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‘Sgt. Stubby: An American Hero’ review: Best for very young viewers

St. Stubby and his adopted soldier, J. Robert

St. Stubby and his adopted soldier, J. Robert Conroy, in the animated film, "Sgt. Stubby: An American Hero." Credit: Fun Academy Motion Pictures Media Group

PLOT The animated true story of a military dog honored for his service during World War I.

CAST Logan Lerman, Gerard Depardieu, Helena Bonham Carter

RATED PG (themes of war and fallen soldiers)


BOTTOM LINE A winning story, though generically told. Best for very young viewers.

First things first: The title character of the animated film “Sgt. Stubby: An American Hero,” was real. His rank may or may not be official, but according to the soldiers who fought with him on the Western Front in World War I, Stubby saved lives, risked his own and boosted morale. He is even said to have captured a German spy.

It’s the kind of story that sells itself, especially with Stubby’s underdog origins as a mangy stray and his adoption by a kindly young private, Robert Conroy (the voice of Logan Lerman). Why it took roughly 100 years for this heartwarming tale to make it to the screen is an open question, but a relatively new studio based in Georgia, Fun Academy, snagged it for their first animated feature.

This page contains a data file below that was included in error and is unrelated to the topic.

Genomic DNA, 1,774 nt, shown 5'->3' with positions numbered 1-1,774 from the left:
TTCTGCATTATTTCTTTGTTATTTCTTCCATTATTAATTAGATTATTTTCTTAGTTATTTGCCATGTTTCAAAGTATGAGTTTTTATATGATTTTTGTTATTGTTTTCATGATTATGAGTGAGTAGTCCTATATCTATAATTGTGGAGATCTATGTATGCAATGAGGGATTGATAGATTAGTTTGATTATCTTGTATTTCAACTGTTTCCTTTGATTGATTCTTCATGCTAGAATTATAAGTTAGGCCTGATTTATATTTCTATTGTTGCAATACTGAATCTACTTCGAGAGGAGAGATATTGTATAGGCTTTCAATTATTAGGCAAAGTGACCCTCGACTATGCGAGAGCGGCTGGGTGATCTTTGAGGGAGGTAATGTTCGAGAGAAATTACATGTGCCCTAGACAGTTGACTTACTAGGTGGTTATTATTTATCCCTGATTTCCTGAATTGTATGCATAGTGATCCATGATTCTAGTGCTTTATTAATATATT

The good news is that they’ve made Stubby into an endearing little guy. He’s a stocky terrier of uncertain pedigree, rendered with big, slightly crossed eyes, a surefire cuteness technique borrowed from Disney (think Dopey, Thumper or the smaller Dalmations). It’s tough to resist a dog who wanders into a training camp, instinctively sits at attention and wins over the commanding officer with a stiff-pawed salute.

Director Richard Lanni and his co-writer, Mike Stokey II, also do a nice job of paying tribute to the realities of war without getting too intense. We see soldiers bowled over by shells and hands outstretched in desperation (we also learn of one death) but the horror stops there. Gerard Depardieu, as the jaunty French soldier Gaston Baptiste, provides a sense of European Weltschmerz when he says of his hearty laugh, “it only protects my fragile heart.” Helena Bonham Carter, as Conroy’s sister on the homefront, serves as a somewhat extraneous narrator.

The bad news is that the animation in “Sgt. Stubby,” is awfully bare-bones. Faces aren’t terribly expressive, backdrops look plain and the animated “cast” is minimal. (When Conroy is taken to the infirmary, he’s the only person in it.) All this is probably due to a shortage of funds rather than imagination, but the overall lack of detail can be disappointing to the eye.

That said, “Sgt. Stubby” should work well for very young viewers whose imaginations will fill in the gaps. As a side note, the canine war hero now resides, mounted and decorated, at the Smithsonian’s National Museum of American History in Washington, D.C.

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